Blavatsky Collected Writings, Volume 6 Page 211


[Journal of The Theosophical Society, Madras, Vol. I, No. 4,
April, 1884, p. 63]

[In a letter to the Editor, Raj Coomar Roy, of Jamalpur, deplores the prevailing ignorance regarding the accumulated knowledge of ancient India, due to the fact that so many remarkable books containing that knowledge are buried in oblivion. He says: “I attached much importance to the second rule of the Society . . . . A nation can only be termed civilized or uncivilized according to its arts, sciences, literature, etc. It is therefore incumbent on the fellows and members of the Theosophical Society
. . . . to set themselves without loss of time in right earnest to resuscitate our books on sciences, philosophies and arts and to publish them for the intelligent public.” He is particularly anxious to have the ancient Medical Works restored to the knowledge of the people. He considers that “the opportune time has now come for the members and the sympathisers of the Society to form themselves into groups to promote the study of the Aryan science and philosophy, and work in harmony for the religious, moral, social and intellectual regeneration of Bharatavarsha.” To this H. P. B. remarks:]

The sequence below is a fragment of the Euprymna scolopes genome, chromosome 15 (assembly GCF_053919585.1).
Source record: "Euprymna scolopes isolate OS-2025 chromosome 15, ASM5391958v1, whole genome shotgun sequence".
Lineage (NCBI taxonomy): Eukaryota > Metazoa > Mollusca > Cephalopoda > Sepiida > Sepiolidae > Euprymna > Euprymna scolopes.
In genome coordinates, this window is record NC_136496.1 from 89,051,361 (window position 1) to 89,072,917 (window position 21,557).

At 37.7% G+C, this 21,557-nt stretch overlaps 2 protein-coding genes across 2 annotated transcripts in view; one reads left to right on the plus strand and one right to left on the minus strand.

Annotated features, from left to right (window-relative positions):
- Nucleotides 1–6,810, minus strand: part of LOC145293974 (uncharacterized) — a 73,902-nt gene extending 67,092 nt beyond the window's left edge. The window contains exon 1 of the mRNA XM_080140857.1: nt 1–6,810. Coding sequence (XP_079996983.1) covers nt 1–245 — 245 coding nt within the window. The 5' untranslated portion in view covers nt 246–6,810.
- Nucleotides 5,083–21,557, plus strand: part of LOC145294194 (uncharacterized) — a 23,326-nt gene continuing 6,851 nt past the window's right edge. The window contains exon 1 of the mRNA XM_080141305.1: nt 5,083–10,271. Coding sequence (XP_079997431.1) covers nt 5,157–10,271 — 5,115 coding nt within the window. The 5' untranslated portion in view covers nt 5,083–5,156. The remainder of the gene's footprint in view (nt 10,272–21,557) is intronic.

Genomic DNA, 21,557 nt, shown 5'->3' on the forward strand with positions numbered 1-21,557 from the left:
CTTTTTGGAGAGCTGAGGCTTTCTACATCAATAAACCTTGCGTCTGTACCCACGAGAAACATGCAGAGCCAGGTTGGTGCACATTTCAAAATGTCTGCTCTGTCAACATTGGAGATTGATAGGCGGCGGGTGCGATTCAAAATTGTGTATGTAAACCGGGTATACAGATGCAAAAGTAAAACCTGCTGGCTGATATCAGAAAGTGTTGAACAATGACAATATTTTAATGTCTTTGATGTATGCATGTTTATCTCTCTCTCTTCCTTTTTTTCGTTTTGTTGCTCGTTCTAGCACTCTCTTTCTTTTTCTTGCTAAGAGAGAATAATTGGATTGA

We publish the above letter with a view to place the excellent suggestions of our brother before Branch Societies

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and individual members desirous of doing some practical work for the good of their country and fellow-men. The bringing to light of long-forgotten Sanskrit works will not only revive the ancient learning of Aryavarta, but it will also prove to occidental scholars that the ancestors of those they now look down upon as of an “inferior race,” were intellectual, moral and spiritual giants. This part of theosophical work is the real link between the East and the West, uniting them both in a bond of Intellectual Brotherhood.
Corr. Secretary, Theosophical Society.